Kelowna regional transit, local bus drivers and city officials are all welcoming an amendment to the Criminal Code of Canada that they say will help protect transit operators from attacks while on the job.
The amendment, which will take away the ability of judges to give light sentences to anyone convicted of assaulting a transit operator— a move Les Milton, president of the Amalgamated Transit Union Local 1722, said is long overdue—went into effect Wednesday.
“We’ve been working on this for 10 years,” said Milton. “It’s long overdue.
Milton said in the past, some people convicted of assaulting transit operators have received what he called a “light slap on the wrist.”
“They have been back on the bus before the bus driver,” he said.
The move to change the law comes two years after three serious incidents in the Central Okanagan involving attacks on bus drivers.
In one, a driver was attacked with a syringe by a rider, in another a driver was attacked by an irate passenger while driving his bus on the Westside and suffered a broken jaw. The man wanted to get off the bus and was not willing to wait until the next stop.
Despite suffering the injury to his face, the bus driver managed to maintain control of the bus and bring it to a safe stop.
In the third incident a driver was attacked outside his bus at a transit exchange.
Ron Westlake, director of regional services for Kelowna, and the vice-chairman of the Canadian Urban Transit Association, which spearheaded the change to the criminal code, said hopefully the amendment will act as a deterrent to anyone intent on harming a transit operator or taxi driver anywhere in Canada.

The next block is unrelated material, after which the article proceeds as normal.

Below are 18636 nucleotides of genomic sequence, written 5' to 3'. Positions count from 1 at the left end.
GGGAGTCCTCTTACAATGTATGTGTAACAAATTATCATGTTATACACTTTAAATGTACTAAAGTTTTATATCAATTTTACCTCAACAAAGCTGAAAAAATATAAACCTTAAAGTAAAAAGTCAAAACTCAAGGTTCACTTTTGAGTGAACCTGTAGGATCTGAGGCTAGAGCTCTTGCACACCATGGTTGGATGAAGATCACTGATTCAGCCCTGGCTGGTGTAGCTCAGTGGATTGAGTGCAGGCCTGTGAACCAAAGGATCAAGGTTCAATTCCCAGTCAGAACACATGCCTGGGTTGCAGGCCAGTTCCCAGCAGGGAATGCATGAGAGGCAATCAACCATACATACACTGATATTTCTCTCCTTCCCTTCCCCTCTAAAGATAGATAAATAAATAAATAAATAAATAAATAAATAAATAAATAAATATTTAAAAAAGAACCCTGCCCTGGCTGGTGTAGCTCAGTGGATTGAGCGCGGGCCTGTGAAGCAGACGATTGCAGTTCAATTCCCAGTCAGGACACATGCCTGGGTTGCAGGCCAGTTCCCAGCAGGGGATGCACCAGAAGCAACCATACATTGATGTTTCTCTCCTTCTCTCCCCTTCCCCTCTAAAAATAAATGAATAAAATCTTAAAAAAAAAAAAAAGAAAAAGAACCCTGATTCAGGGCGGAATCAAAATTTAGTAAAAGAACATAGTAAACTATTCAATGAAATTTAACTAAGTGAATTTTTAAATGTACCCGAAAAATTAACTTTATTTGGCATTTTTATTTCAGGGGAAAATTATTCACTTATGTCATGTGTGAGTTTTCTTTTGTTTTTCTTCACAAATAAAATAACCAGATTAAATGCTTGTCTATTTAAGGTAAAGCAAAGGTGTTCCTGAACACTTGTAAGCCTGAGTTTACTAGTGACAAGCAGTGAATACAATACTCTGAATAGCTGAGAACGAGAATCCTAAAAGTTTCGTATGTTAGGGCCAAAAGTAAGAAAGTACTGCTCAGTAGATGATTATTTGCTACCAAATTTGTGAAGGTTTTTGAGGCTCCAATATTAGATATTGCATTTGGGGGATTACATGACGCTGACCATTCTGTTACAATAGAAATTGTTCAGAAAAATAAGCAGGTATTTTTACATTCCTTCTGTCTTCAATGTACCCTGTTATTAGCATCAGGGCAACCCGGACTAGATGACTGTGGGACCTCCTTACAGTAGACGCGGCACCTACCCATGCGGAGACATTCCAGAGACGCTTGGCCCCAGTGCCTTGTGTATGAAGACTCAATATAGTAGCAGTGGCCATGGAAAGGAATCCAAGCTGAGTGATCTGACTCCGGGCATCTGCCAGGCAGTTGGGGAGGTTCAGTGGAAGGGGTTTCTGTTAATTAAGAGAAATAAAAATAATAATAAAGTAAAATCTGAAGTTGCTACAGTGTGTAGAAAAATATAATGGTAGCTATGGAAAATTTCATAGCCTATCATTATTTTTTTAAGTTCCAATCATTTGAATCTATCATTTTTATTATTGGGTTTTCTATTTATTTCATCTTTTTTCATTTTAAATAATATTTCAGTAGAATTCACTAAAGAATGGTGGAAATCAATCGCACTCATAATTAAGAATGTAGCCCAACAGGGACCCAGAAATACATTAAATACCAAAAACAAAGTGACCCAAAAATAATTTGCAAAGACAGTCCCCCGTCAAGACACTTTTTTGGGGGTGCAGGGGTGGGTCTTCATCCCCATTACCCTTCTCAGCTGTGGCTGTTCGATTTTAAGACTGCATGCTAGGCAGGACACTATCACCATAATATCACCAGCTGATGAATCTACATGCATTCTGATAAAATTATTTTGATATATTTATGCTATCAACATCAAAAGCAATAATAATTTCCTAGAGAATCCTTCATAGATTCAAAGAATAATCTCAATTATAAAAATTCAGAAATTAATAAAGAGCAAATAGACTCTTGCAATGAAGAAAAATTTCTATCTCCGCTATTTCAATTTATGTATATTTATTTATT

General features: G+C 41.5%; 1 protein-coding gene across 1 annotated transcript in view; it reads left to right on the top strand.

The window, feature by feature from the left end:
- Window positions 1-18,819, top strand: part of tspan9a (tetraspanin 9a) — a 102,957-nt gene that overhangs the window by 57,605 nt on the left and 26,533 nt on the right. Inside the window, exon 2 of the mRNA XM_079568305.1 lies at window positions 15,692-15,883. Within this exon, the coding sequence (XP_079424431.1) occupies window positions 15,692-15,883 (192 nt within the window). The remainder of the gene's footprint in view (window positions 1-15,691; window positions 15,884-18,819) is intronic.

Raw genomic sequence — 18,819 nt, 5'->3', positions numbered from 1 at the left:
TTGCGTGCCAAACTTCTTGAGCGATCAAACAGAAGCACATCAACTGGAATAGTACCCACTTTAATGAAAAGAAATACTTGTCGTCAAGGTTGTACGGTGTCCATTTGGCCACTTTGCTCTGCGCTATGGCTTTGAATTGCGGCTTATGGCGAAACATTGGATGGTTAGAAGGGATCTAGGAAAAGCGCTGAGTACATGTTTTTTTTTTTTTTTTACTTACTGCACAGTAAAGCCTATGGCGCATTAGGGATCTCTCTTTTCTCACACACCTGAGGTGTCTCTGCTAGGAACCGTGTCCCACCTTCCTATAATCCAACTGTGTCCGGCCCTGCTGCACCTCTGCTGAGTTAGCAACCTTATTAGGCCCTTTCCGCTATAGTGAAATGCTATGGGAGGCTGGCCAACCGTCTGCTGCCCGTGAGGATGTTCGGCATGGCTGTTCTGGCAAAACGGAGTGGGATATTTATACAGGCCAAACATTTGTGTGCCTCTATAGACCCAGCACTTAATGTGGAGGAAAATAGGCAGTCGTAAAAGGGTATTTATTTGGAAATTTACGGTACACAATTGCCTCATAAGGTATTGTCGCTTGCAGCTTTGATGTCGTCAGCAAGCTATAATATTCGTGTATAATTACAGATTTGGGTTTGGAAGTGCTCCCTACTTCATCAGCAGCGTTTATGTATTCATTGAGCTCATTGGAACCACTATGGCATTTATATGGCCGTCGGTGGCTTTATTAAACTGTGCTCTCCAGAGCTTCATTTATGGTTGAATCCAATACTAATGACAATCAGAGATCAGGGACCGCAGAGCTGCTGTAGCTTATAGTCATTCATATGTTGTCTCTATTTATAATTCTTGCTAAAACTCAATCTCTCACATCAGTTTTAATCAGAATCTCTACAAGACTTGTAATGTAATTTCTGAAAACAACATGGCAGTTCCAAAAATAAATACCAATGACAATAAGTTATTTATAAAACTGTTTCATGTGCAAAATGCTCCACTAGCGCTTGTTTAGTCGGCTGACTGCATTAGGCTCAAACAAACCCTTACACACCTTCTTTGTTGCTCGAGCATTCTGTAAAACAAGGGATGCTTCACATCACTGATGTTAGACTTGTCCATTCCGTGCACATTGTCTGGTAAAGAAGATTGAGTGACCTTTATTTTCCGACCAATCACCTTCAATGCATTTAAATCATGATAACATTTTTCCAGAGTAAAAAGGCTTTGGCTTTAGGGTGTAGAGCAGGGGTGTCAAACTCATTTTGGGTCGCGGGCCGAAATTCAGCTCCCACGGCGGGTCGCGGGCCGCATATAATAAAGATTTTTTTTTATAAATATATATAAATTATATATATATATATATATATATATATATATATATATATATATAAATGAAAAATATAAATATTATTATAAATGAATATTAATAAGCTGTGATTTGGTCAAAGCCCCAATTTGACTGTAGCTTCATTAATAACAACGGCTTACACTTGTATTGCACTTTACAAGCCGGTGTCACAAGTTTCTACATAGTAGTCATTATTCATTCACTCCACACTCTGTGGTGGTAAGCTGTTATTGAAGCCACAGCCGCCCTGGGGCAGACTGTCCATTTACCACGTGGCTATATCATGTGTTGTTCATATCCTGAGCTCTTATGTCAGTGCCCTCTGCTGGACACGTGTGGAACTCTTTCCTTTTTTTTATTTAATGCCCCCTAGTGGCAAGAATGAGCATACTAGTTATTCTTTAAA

He noted the push for the change to the federal Criminal Code,which was proposed as a private members bill by Sen. Bob Runcimen and had the backing of all parties in the House of Commons, also had the support of the Canadian Association of Chiefs of Police.
In the Lower Mainland, the issue of transit operator safety has been in the news a lot because of the high number of attacks on Translink operators.
Bill Harding, general manager of First Transit Kelowna, the company that operates the Kelowna Regional Transit system, said his company was very pleased with Criminal Code change.
He said while training is provided to drivers here to avoid altercations with upset riders and other members of the public, something needed to be done to serve as a deterrent.
He noted it is not just the driver whose safety is in danger as a result of such assaults, passengers on the bus could also be affected, especially if the bus is moving at the time incident as it was during the Westside assault in 2013. The safety of people outside the bus could also be affected if the driver loses control of his bus.
“We are really happy to see this legislation,” said Harding.
On the street, Kelonwa-area bus drivers are also welcoming the federal move.
John Klassen has been driving a bus in Kelowna for eight years and said he would welcome any measures to improve safety for drivers.
While he noted the majority of passengers are respectful, sometimes riders can be threatening, especially if the person is impaired.
“If people have been drinking or are on drugs, it can be a problem,” said Klassen. “I had one guy last week I thought he was going to punch me. And then I have to go pick the same guy up the next day. It’s a grey area. We’re not supposed to kick them off but sometimes they don’t have the money to pay the fare.”
Meanwhile, while B.C. Transit said last fall it was planning to install surveillance cameras on Kelowna-area buses, Milton said drivers here are still waiting.
He said no time frame has been given for the promised installation.
Last fall, a passenger was seriously injured after being attacked on a local bus and at the time, a B.C. Transit spokeswoman told the Capital News that the plan to install cameras on buses was already in place and a request for proposals had been issued.